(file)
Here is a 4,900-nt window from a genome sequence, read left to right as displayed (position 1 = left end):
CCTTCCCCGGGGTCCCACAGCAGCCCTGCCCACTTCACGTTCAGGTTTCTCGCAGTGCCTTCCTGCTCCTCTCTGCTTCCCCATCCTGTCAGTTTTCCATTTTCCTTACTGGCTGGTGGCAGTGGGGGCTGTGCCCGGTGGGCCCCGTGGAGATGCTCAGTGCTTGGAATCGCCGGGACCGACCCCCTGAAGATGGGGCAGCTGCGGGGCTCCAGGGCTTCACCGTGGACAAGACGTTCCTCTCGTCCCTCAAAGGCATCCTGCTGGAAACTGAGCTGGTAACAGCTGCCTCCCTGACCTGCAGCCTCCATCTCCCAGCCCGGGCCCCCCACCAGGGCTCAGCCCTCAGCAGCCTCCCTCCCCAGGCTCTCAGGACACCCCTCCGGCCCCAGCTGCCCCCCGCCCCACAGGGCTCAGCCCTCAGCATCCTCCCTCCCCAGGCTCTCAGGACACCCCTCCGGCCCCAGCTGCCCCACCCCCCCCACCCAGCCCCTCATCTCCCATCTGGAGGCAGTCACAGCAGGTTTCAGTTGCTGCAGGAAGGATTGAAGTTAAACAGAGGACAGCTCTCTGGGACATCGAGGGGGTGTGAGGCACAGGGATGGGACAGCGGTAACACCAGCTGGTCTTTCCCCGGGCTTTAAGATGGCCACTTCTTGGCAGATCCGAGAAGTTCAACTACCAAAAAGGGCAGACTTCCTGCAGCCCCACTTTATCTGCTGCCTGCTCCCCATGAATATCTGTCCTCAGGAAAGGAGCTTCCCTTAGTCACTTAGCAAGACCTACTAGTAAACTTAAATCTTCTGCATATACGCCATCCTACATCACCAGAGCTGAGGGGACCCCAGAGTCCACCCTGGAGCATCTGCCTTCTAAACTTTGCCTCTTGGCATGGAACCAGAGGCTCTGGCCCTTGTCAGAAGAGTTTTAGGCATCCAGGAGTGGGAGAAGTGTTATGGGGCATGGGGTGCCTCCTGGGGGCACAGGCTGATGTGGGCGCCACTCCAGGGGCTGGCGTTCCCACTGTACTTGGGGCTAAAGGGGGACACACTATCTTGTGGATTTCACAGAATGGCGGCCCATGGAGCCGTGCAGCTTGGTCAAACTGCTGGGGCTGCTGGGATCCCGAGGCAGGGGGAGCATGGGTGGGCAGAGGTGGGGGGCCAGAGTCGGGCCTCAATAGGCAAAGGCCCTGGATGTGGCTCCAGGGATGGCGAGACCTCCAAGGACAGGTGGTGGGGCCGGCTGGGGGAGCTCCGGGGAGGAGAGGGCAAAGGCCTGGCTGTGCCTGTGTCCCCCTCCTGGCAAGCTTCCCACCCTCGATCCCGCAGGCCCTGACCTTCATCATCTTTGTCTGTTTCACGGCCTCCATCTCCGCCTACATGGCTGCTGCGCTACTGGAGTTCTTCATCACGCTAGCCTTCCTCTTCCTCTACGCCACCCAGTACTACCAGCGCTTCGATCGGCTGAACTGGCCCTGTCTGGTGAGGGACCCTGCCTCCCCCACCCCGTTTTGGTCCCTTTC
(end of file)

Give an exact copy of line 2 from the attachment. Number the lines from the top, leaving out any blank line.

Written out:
CCTTCCCCGGGGTCCCACAGCAGCCCTGCCCACTTCACGTTCAGGTTTCTCGCAGTGCCTTCCTGCTCCTCTCTGCTTCCCCATCCTGTCAGTTTTCCATTTTCCTTACTGGCTGGTGGCAGTGGGGGCTGTGCCCGGTGGGCCCCGTGGAGATGCTCAGTGCTTGGAATCGCCGGGACCGACCCCCTGAAGATGGGGCAGCTGCGGGGCTCCAGGGCTTCACCGTGGACAAGACGTTCCTCTCGTCCCTCAAAGGCATCCTGCTGGAAACTGAGCTGGTAACAGCTGCCTCCCTGACCTGCAGCCTCCATCTCCCAGCCCGGGCCCCCCACCAGGGCTCAGCCCTCAGCAGCCTCCCTCCCCAGGCTCTCAGGACACCCCTCCGGCCCCAGCTGCCCCCCGCCCCACAGGGCTCAGCCCTCAGCATCCTCCCTCCCCAGGCTCTCAGGACACCCCTCCGGCCCCAGCTGCCCCACCCCCCCCACCCAGCCCCTCATCTCCCATCTGGAGGCAGTCACAGCAGGTTTCAGTTGCTGCAGGAAGGATTGAAGTTAAACAGAGGACAGCTCTCTGGGACATCGAGGGGGTGTGAGGCACAGGGATGGGACAGCGGTAACACCAGCTGGTCTTTCCCCGGGCTTTAAGATGGCCACTTCTTGGCAGATCCGAGAAGTTCAACTACCAAAAAGGGCAGACTTCCTGCAGCCCCACTTTATCTGCTGCCTGCTCCCCATGAATATCTGTCCTCAGGAAAGGAGCTTCCCTTAGTCACTTAGCAAGACCTACTAGTAAACTTAAATCTTCTGCATATACGCCATCCTACATCACCAGAGCTGAGGGGACCCCAGAGTCCACCCTGGAGCATCTGCCTTCTAAACTTTGCCTCTTGGCATGGAACCAGAGGCTCTGGCCCTTGTCAGAAGAGTTTTAGGCATCCAGGAGTGGGAGAAGTGTTATGGGGCATGGGGTGCCTCCTGGGGGCACAGGCTGATGTGGGCGCCACTCCAGGGGCTGGCGTTCCCACTGTACTTGGGGCTAAAGGGGGACACACTATCTTGTGGATTTCACAGAATGGCGGCCCATGGAGCCGTGCAGCTTGGTCAAACTGCTGGGGCTGCTGGGATCCCGAGGCAGGGGGAGCATGGGTGGGCAGAGGTGGGGGGCCAGAGTCGGGCCTCAATAGGCAAAGGCCCTGGATGTGGCTCCAGGGATGGCGAGACCTCCAAGGACAGGTGGTGGGGCCGGCTGGGGGAGCTCCGGGGAGGAGAGGGCAAAGGCCTGGCTGTGCCTGTGTCCCCCTCCTGGCAAGCTTCCCACCCTCGATCCCGCAGGCCCTGACCTTCATCATCTTTGTCTGTTTCACGGCCTCCATCTCCGCCTACATGGCTGCTGCGCTACTGGAGTTCTTCATCACGCTAGCCTTCCTCTTCCTCTACGCCACCCAGTACTACCAGCGCTTCGATCGGCTGAACTGGCCCTGTCTGGTGAGGGACCCTGCCTCCCCCACCCCGTTTTGGTCCCTTTC